How is the debut album coming along? Who are you working with to bring the album to completion, and how is it all going?

The album is in the final stages of completion, we’re gearing up for the release later this year. We have been working closely with our producer Stuart Stuart (yes, that’s his real name), polishing off the songs as best as we possibly can. It has been great fun but we are excited to finally release our debut album and get back into touring and preforming for our fans.

Without spoiling anything, can we look forward to any surprises on the album? Any unexpected guests or musical styles we might not be expecting?

Hahaha well we don’t have Christina Aguilera singing on any tracks, but you can definitely expect a variety of styles between our songs. Because there are three writers in the band, the style of music varies somewhat, but it all sounds like “Sheppard” and we really like what has come out. There are going to be songs which feature lead vocals from my sister Amy. She has a fantastic voice, and we are really excited to be able to show off her capabilities!

What advice can you provide to other young bands trying to make an impact?

I know it sounds cliche, but just write, write, write. Write like crazy, and then write some more. You can be the greatest musician in Australia, but if you can’t write a good song, then you won’t get anywhere. Learn how to structure a good song with great melodies, catchy hooks, and lyrics that people can relate to. The first few songs you write will be terrible, but thats ok! Please don’t be discouraged! The only way you can learn is from your mistakes – there’s no way around this – you will NEED to write bad songs for awhile. Eventually, as you learn, the good songs will start to take shape, I promise!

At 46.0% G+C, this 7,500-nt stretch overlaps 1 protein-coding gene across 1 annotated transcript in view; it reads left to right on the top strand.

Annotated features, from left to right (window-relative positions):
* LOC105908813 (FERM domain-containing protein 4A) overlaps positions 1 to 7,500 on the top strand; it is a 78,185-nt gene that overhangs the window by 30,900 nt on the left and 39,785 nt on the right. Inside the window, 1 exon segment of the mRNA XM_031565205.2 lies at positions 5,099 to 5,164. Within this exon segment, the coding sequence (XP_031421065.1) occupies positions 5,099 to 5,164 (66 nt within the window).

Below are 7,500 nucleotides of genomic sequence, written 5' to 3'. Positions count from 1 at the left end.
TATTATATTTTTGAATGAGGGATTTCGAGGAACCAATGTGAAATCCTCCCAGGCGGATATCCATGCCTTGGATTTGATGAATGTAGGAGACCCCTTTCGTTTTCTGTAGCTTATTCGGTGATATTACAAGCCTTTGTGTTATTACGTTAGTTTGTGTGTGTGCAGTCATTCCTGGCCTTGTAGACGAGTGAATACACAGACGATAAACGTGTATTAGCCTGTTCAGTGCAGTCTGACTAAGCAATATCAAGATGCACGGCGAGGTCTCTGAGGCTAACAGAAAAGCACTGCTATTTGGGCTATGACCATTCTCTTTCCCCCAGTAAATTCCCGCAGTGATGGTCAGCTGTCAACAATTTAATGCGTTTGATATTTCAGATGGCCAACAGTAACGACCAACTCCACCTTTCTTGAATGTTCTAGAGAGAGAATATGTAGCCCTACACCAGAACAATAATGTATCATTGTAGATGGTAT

Make sure you stay true to your creative self and don’t aim to be like others; those people are already out there doing what they do, and you want to be something new, exciting and individual, not just another Vampire Weekend, or another Coldplay. Once you have a catalogue of interesting, original material that you think is worthy of releasing into the world, it is extremely important to have a great, creative marketing/management team behind you, to help support your work and to get it heard. Marketing is a HUGE part of getting your music out there, and you want to make sure this area is being looked after by real professionals.

Although being in a band is highly creative, it is still essentially going to have to run like a business if you want the longevity you dream of, so make sure these areas are covered by people who know what they are doing.

Lastly, don’t give up! I won’t lie – establishing a band is HARD. The first few years are going to be full of setbacks, heartbreaks and discouragement. You need to fight through these early days with a determination that burns like the fire of a thousand suns, because as ACDC said, “it’s a long way to the top if you want to rock and roll”, but once you can break through this barrier, the rewards are phenomenal.

Good luck!